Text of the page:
When I was a kid, my friend Adam’s mom used to put us down in the basement and told us to do whatever we wanted, as long as it didn’t affect her living room or dining room furniture on the first floor. “You guys can kill each other for all I care, just don’t damage the house.”
Neil Irwin (The Upshot) has the most lucid interpretation of Fed Chair Janet Yellen’s remarks yesterday – the upshot (no pun intended) is that Yellen is not concerned primarily with the presence or absence of bubbles, but rather with how those booms and busts will affect the real economy. Her inadvertent message to The Street, therefore, is game on. Emphasis mine below:
Janet Yellen just delivered the most significant speech yet in her still-young Federal Reserve chairmanship. It doesn’t necessarily send any startling signals about what the Fed will do next month or even next year. But it tells us a great deal about how she will deal with new risks on the horizon from financial bubbles.
Ms. Yellen stakes out her position in about as clear a language as you’ll see from a central banker: She believes that it would most likely be a bad idea to raise interest rates to fight financial excesses. Her focus, crucially, is not on preventing Wall Street from having ups and downs, but on making sure that those ups and downs don’t bring economic disaster.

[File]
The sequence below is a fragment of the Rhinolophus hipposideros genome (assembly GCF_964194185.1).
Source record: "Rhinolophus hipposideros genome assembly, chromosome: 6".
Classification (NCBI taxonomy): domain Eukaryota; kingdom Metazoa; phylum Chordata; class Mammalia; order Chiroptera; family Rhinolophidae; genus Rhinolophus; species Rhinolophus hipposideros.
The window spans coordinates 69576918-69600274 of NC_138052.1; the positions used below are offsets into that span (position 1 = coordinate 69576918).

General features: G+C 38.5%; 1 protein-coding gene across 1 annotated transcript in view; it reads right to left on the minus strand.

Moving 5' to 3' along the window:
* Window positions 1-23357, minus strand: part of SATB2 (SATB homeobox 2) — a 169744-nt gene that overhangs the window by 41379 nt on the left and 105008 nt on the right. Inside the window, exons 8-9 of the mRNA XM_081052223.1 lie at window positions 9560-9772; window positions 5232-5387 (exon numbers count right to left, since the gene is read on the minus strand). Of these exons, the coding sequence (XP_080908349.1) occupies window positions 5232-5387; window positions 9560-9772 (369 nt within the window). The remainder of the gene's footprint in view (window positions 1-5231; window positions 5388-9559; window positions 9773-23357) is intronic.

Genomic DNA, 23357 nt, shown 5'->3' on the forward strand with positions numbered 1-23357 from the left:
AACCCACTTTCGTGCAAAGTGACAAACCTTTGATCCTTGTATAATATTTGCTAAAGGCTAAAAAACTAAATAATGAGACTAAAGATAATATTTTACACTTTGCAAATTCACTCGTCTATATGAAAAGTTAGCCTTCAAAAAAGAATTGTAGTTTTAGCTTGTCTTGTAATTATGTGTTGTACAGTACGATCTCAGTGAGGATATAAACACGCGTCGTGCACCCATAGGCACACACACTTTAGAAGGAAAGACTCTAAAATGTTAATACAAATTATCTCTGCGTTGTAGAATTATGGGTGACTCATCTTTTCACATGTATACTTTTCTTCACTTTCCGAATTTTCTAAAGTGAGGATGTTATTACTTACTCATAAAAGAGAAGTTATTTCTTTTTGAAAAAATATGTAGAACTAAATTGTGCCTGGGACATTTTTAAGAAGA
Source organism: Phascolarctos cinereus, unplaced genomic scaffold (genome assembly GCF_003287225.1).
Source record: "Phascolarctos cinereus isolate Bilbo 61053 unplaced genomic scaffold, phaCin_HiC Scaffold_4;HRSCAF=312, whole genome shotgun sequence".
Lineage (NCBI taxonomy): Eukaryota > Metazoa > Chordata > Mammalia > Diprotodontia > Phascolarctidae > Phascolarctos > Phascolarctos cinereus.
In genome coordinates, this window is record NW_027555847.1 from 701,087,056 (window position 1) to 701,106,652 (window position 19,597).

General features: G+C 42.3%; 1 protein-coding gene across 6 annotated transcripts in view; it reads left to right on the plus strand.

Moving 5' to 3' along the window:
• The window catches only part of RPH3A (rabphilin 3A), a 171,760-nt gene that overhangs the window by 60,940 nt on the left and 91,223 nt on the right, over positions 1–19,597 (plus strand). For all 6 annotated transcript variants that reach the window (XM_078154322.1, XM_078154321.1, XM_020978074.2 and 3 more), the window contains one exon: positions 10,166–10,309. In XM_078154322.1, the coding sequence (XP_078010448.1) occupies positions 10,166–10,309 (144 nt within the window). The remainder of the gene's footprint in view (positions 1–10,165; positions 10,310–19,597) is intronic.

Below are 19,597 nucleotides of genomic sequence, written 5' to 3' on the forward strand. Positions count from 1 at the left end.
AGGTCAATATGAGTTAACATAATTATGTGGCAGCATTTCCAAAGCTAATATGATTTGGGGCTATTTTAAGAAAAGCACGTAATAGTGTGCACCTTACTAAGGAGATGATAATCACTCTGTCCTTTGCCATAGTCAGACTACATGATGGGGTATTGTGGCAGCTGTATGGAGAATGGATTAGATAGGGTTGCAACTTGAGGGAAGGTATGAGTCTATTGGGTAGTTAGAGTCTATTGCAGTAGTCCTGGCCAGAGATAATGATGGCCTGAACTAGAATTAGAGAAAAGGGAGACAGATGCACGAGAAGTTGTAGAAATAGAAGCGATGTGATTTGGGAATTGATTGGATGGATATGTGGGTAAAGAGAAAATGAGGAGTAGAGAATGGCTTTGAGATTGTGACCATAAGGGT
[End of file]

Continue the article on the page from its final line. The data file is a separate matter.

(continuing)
This focus on resilience differs from much of the public discussion, which often concerns whether some particular asset class is experiencing a “bubble,” and whether policy makers should attempt to pop the bubble. Because a resilient financial system can withstand unexpected developments, identification of bubbles is less critical.